Shady outside interests control Oregon environmental groups

Drew Johnson_thb

by Drew Johnson

Two of the loudest voices in Oregon state politics receive the majority of their funding from outside the state and get their marching orders from shady special interests, according to IRS documents and other public records.

The Oregon Environmental Council and the Oregon League of Conservation Voters are considered among the most prominent environmental groups in the state. Few organizations have as much sway in the halls of the state capitol and in the voting booth.

This year, the two environmental extremist groups have fought, with mixed success, to keep the state’s unpopular Clean Fuel program, increase public funding for electric vehicles and passenger rail boondoggles, and ban many children’s toys containing common chemicals, among other pet issues.

It increasingly appears, however, that Oregon lawmakers are doing a disservice to their constituents by allowing these groups to dictate policy debates in Salem.

The Oregon Environmental Council claims to be a “membership-based organization,” but the outfit is clearly more concerned with making its deep-pocketed out-of-state donors happy than it is representing members who actually live in Oregon.

In 2013, the most recent year that full records are available, more than 77 percent of the grants collected by the Oregon Environmental Council came from out-of-state sources. A staggering 82 percent of money the group received from foundations came from outside Oregon in 2012. That year, only two of the 12 foundations that donated to the Oregon Environmental Council were based in Oregon. The organization’s largest grants came from places like New York, Michigan and Massachusetts.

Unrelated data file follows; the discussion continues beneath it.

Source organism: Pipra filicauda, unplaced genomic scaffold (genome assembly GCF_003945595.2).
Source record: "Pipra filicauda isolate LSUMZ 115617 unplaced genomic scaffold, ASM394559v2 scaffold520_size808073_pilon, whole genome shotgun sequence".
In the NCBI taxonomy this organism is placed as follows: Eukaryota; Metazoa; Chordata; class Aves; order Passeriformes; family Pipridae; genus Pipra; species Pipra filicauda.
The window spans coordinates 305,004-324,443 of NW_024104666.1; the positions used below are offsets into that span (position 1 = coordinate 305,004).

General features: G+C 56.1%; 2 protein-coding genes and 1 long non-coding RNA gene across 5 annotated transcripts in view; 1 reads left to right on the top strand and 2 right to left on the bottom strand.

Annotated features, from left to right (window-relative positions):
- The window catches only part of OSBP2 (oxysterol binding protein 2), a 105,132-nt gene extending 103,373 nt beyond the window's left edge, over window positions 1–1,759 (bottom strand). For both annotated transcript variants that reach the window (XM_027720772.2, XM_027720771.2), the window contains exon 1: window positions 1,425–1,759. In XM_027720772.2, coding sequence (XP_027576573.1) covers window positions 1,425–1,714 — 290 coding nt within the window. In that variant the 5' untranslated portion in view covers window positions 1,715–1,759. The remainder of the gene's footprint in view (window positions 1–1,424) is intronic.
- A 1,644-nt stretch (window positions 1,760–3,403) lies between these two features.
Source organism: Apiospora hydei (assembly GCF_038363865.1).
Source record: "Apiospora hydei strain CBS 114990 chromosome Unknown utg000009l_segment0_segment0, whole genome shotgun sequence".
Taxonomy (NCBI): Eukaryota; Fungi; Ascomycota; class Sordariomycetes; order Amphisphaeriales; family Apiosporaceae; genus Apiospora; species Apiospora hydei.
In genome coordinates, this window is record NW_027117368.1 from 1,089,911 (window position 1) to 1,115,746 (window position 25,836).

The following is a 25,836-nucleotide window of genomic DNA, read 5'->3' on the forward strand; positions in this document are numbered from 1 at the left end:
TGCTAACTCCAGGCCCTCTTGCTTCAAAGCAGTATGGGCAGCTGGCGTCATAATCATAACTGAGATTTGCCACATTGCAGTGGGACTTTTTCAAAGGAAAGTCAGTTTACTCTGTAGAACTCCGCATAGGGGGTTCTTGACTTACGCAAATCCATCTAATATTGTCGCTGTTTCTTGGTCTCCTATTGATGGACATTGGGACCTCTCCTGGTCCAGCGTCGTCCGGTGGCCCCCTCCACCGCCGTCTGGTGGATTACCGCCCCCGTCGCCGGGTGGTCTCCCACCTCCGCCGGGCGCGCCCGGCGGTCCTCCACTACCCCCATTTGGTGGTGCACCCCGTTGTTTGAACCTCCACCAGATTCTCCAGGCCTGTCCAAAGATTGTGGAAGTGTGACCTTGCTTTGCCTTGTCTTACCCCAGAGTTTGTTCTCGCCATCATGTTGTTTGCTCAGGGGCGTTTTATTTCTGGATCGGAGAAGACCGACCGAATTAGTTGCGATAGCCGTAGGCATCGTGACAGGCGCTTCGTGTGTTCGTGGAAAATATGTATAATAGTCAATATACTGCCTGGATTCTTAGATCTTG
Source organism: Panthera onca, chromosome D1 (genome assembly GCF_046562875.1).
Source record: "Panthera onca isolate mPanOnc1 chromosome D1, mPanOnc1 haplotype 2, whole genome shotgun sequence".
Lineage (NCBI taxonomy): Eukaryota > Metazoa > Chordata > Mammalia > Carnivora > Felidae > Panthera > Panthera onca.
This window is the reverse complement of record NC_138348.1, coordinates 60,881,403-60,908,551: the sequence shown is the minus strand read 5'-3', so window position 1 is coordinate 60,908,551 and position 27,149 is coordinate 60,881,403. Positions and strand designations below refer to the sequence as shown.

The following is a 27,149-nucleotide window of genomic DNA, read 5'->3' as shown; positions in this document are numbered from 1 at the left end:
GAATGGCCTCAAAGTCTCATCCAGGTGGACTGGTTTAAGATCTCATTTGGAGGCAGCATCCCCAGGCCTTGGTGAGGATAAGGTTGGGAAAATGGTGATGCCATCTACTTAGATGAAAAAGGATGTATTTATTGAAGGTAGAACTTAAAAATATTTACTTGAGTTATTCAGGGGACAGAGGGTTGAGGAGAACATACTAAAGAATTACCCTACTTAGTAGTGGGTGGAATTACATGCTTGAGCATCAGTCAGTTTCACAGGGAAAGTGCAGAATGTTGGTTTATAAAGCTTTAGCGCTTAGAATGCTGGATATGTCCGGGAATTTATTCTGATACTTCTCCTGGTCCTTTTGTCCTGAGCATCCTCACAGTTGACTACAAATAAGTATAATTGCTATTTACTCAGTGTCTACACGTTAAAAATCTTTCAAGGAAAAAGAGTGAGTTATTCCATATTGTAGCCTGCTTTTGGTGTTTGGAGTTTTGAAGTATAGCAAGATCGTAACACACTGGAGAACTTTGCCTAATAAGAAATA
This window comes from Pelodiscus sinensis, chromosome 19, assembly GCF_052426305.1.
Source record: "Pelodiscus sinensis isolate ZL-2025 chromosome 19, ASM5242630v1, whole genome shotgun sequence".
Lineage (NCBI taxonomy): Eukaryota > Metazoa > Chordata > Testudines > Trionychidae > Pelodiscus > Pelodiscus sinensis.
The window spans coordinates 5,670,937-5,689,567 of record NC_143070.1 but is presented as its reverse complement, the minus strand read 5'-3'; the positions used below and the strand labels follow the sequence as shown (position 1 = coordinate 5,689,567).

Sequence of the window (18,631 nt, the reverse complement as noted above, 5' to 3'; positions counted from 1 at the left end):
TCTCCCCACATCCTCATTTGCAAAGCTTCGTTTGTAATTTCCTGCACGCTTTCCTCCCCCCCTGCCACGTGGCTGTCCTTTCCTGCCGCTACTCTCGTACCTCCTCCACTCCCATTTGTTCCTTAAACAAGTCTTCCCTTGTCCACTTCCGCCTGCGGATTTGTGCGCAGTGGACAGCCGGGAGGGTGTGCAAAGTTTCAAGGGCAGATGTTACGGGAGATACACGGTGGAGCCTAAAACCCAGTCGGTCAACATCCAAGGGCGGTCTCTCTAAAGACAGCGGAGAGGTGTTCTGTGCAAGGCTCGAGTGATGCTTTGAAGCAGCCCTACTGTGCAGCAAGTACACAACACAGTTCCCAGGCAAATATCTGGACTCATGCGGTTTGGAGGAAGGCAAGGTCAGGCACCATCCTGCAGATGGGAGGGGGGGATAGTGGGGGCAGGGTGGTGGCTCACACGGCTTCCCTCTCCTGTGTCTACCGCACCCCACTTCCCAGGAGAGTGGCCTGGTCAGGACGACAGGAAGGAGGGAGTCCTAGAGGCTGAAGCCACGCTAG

Oregon Environmental Council decision-makers happily burn through the dubious out-of-state dollars as soon as they come in. The Council’s executive director earns well over $130,000 a year in salary and benefits, according to the organization’s tax records. The group also admitted to spending more than $214,000 a year on wining and dining lawmakers, and other lobbying tactics.

The most consistent donor to the Oregon Environmental Council is the Boston-based John Merck Fund. The foundation, which was funded by an heir of the Merck pharmaceutical fortune, focuses on “reforming state and federal chemicals policies.” That may well explain why so much of the Oregon Environmental Council’s focus is related to chemical policy issues.

In the past three years alone, the John Merck Fund has showered the Council with no less than $315,000.

The fact that an out-of-state foundation spends so much money buying favor with an Oregon-focused environmental organization should be concerning enough. But, even more troublingly, the John Merck Fund serves as a puppet master for a number of state environmental groups around the country.

Radical environmental organizations like the Oregon Environmental Council have been co-opted by large national donors, led by the John Merck Fund, and turned into de facto franchises that share the same resources and push the same legislation.